Permanent Differences

Definition

The financial accounting term permanent differences typically refers to transactions that are recognized for financial reporting purposes but not for income tax purposes.  Although less common, permanent differences can also refer to transactions that are recognized for income tax purposes, but not for financial reporting purposes.

When a permanent difference exists, the journal entries for the transactions will not affect deferred income tax.

Explanation

Companies will typically have two sets of books:  financial accounting (book) and income tax.  A difference occurs when the calculation of net income for accounting purposes varies from that determined for income tax purposes.

Permanent differences can occur for a number of reasons; although most differences are temporary in nature and are referred to as timing differences.  While a timing difference involves reversing entries that will eventually account for the variance between the two sets of books, permanent differences do not require future journal entries to reverse the variance.

Examples of permanent differences are shown below:

  • Depletion:  includes depletion costs associated with natural resources.  Unlike depreciation expense, which can cause a temporary difference between income tax and financial reporting, there is oftentimes a difference between the cost depletion and percentage depletion that does not reverse itself over time.
  • Dividends Received:  includes those received from another company.  Companies will record 100% of these dividends as income for book purposes.  If the ownership is less than 20% of the investee's shares outstanding, then 70% of the income is not taxable.  If ownership is between 20 and 80%, then 80% of the income is not taxable.  If ownership is over 80%, then 100% of the dividends received are not taxable.
  • Fines and Penalties:  includes expenses associated with violations of civil and criminal law.  Companies can deduct these costs for book purposes, but they are not tax deductible.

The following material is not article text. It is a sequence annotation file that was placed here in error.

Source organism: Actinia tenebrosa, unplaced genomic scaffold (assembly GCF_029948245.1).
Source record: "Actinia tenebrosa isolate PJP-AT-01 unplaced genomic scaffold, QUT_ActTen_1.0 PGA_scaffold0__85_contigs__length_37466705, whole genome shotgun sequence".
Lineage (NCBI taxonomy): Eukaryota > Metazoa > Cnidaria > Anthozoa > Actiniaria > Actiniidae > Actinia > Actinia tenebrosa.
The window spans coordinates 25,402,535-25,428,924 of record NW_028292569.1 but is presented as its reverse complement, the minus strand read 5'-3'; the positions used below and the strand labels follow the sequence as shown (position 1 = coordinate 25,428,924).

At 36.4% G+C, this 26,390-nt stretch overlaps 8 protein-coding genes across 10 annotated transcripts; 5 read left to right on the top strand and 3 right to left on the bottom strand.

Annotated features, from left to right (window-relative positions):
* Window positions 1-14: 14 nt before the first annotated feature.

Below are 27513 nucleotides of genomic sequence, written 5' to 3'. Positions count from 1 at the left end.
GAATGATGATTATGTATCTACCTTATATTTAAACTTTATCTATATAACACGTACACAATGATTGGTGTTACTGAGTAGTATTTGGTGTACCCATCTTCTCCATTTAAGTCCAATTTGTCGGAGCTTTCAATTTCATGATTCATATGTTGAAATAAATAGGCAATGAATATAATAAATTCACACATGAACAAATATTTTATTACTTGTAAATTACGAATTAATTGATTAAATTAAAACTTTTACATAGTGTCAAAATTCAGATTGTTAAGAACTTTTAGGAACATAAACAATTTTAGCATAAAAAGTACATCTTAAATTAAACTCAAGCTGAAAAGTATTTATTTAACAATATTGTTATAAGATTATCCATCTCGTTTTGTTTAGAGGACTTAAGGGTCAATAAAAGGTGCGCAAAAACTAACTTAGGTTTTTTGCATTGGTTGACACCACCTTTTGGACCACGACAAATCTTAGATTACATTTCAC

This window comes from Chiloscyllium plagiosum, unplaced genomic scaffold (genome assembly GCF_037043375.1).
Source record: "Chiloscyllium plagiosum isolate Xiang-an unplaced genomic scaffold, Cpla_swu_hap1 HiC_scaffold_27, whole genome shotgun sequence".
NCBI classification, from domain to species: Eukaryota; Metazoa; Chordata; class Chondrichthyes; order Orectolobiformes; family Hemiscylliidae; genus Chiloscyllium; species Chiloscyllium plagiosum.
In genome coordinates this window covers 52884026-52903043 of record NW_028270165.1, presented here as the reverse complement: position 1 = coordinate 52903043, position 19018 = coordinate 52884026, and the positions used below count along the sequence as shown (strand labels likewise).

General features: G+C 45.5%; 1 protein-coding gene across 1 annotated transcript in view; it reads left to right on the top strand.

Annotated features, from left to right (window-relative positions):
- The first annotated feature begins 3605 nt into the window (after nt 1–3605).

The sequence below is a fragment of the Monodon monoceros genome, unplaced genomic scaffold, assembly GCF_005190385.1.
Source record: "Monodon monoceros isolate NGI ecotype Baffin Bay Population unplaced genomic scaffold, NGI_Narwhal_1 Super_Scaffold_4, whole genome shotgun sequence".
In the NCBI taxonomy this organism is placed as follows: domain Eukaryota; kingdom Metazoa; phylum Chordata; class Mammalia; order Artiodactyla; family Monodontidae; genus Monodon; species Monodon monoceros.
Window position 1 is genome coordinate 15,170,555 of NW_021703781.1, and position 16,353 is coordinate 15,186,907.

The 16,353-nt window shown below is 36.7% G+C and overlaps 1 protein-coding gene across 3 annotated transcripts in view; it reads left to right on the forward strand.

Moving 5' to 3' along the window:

• Government Bonds:  includes interest income received from investments in bonds of state and municipal governments.  Companies can include this income for book purposes, but they are not taxable.
  • Life Insurance Premiums:  includes premiums paid for employee life insurance policies when the company is the beneficiary.  Companies can deduct these costs for book purposes, but they are not tax deductible.
  • Life Insurance Proceeds:  includes money received by a company upon the death of an insured executive.  Companies can include these proceeds for book purposes, but they are not taxable.
  • Meals and Entertainment:  includes expenses associated with providing employees with business related costs such as meals and entertainment while traveling.  Companies can deduct these costs for book purposes, but only 50% of these costs are tax deductible.
  • Stock Options:  includes employee compensation related to some forms of stock option plans.  Companies can deduct these costs for book purposes, but they are not always tax deductible.
  • Tax-Exempt Income:  includes those expenses associated with purchasing securities that result in tax-exempt income.  Companies can deduct these costs for book purposes, but they are not tax deductible.

Related Terms

timing differencesoriginating and reversing differences, gross change method, net change method